Jointly developed cars are fine when those involved are of similar standing. A Ford/VW/SEAT MPV is just an MPV with a choice of badges. But the Vauxhall Agila, developed by GM and Suzuki, and also available as the Suzuki Wagon R, should be badged the Vauxhall Bandwagon.
The Agila's styling makes it instantly recognisable as a member of the Opel family,' counters a GM exec. In fact, a cheesy grille, inserted at the mouth of a body that is otherwise the same as the Suzuki's, is all that defines it to the onlooker. The colour schemes and comedy proportions smack of Suzuki.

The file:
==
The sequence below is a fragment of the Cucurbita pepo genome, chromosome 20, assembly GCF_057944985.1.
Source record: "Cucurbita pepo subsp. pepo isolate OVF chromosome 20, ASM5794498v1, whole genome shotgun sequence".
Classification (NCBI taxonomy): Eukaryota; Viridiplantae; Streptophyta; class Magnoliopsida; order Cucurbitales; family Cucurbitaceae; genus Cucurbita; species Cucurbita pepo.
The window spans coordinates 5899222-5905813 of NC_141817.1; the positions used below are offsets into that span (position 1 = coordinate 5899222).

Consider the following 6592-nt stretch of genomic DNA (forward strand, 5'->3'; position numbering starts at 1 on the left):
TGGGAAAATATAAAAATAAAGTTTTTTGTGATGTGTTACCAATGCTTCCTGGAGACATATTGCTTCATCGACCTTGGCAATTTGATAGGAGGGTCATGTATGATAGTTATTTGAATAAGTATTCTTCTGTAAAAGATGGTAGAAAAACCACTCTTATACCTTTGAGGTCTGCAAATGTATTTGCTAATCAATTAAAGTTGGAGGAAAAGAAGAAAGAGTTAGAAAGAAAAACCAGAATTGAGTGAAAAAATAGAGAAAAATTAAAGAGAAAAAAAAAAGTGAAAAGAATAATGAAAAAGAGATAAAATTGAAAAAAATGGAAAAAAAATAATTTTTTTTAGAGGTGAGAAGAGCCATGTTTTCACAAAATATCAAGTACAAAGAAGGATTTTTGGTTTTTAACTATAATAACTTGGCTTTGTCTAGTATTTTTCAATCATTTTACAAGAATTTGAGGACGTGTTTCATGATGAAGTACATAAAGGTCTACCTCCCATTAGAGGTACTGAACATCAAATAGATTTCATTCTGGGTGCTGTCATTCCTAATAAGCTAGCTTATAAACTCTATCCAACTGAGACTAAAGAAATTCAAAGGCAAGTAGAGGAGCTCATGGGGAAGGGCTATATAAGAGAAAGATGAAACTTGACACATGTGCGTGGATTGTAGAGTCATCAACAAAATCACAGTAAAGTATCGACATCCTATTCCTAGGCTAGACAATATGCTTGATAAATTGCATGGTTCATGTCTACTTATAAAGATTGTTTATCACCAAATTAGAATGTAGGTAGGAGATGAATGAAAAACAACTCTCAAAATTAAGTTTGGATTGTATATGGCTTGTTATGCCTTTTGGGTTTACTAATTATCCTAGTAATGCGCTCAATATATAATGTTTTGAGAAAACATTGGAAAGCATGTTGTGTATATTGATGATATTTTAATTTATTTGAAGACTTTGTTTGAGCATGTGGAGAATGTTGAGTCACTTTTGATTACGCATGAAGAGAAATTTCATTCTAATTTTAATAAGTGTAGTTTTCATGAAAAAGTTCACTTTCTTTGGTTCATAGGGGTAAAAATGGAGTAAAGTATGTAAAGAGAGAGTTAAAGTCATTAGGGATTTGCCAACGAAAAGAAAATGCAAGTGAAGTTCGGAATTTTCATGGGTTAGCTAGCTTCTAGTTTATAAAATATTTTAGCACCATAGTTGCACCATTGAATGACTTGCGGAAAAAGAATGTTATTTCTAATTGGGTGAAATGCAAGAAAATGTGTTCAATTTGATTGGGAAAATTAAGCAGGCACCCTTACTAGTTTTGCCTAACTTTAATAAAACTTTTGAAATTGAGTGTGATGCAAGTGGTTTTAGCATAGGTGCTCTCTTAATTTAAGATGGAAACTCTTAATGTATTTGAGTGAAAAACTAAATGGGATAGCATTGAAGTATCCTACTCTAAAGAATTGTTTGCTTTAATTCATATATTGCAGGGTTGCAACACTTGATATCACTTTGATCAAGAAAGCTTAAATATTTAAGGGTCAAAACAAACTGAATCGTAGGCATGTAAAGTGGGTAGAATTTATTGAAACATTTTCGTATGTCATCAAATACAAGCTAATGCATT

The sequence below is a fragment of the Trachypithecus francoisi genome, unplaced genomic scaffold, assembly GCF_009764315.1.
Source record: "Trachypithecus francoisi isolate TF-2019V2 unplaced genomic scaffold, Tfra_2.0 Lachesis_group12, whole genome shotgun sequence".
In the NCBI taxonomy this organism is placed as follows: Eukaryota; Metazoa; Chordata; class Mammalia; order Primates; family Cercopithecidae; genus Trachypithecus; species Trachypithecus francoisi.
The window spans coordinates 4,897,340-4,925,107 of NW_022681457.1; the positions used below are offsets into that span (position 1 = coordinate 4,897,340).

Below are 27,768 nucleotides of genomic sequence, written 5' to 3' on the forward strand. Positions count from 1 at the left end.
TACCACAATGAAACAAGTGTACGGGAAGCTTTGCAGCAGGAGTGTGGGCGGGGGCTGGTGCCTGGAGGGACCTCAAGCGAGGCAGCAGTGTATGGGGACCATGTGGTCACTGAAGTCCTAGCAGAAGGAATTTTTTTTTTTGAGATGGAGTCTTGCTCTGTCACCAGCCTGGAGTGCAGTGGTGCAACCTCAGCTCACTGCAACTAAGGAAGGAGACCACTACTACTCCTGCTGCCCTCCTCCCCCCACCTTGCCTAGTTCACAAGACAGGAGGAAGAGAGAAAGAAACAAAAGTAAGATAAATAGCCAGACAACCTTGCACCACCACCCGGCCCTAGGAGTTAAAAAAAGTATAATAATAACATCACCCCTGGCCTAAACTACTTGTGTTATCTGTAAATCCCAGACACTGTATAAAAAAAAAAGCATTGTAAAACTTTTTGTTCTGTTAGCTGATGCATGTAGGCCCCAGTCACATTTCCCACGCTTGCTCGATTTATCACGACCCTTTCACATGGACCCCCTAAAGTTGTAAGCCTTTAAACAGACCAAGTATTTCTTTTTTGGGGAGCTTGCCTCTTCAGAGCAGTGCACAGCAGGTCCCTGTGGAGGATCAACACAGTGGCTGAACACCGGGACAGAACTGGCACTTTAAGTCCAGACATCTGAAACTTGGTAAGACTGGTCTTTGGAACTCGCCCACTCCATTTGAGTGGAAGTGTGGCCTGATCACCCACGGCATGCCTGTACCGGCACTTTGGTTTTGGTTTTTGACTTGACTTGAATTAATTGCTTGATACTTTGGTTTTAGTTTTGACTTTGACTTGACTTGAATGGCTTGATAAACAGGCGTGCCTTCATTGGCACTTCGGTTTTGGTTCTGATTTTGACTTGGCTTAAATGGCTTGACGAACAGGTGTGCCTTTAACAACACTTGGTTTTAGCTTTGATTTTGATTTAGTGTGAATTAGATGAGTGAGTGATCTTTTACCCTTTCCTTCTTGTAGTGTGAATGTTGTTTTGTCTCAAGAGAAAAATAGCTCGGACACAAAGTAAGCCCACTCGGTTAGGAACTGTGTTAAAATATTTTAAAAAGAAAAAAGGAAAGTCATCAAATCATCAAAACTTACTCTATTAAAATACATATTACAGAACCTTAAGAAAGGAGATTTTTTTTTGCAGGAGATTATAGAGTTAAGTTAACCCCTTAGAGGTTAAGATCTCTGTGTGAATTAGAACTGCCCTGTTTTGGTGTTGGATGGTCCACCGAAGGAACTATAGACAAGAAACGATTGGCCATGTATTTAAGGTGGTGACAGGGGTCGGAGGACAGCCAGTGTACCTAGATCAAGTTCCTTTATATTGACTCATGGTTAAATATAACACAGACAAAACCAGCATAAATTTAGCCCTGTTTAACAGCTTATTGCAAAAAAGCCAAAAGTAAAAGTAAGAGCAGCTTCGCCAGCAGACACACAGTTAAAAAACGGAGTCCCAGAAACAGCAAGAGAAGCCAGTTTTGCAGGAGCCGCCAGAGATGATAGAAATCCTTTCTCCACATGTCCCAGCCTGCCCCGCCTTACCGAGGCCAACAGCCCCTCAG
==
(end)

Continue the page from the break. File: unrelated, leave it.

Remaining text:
But in fairness, they are not exactly the same. The Suzy comes with a 1.3-litre engine, the Vauxhall with a choice of one-litre or 1.2. The suspension and steering of the Euro variant is firmed up and aligned with western tastes for whizzing about, and the 1.2 certainly feels composed, if not terribly quick.
Everything that endeared the original Wagon R to me endures in the Agila - sensible use of space, versatility, frugality and amusing appearance. Vauxhall and Suzuki UK are now in a stand-off over who will launch it at the lower price. There will probably be only #50 in it.
Here's what decides it for me. As a Suzuki and finished inpurple, people will point at it and say: 'Oh, look, there's one of those funny little Japanese cars.' As a Vauxhall, though, it's looking a bit too serious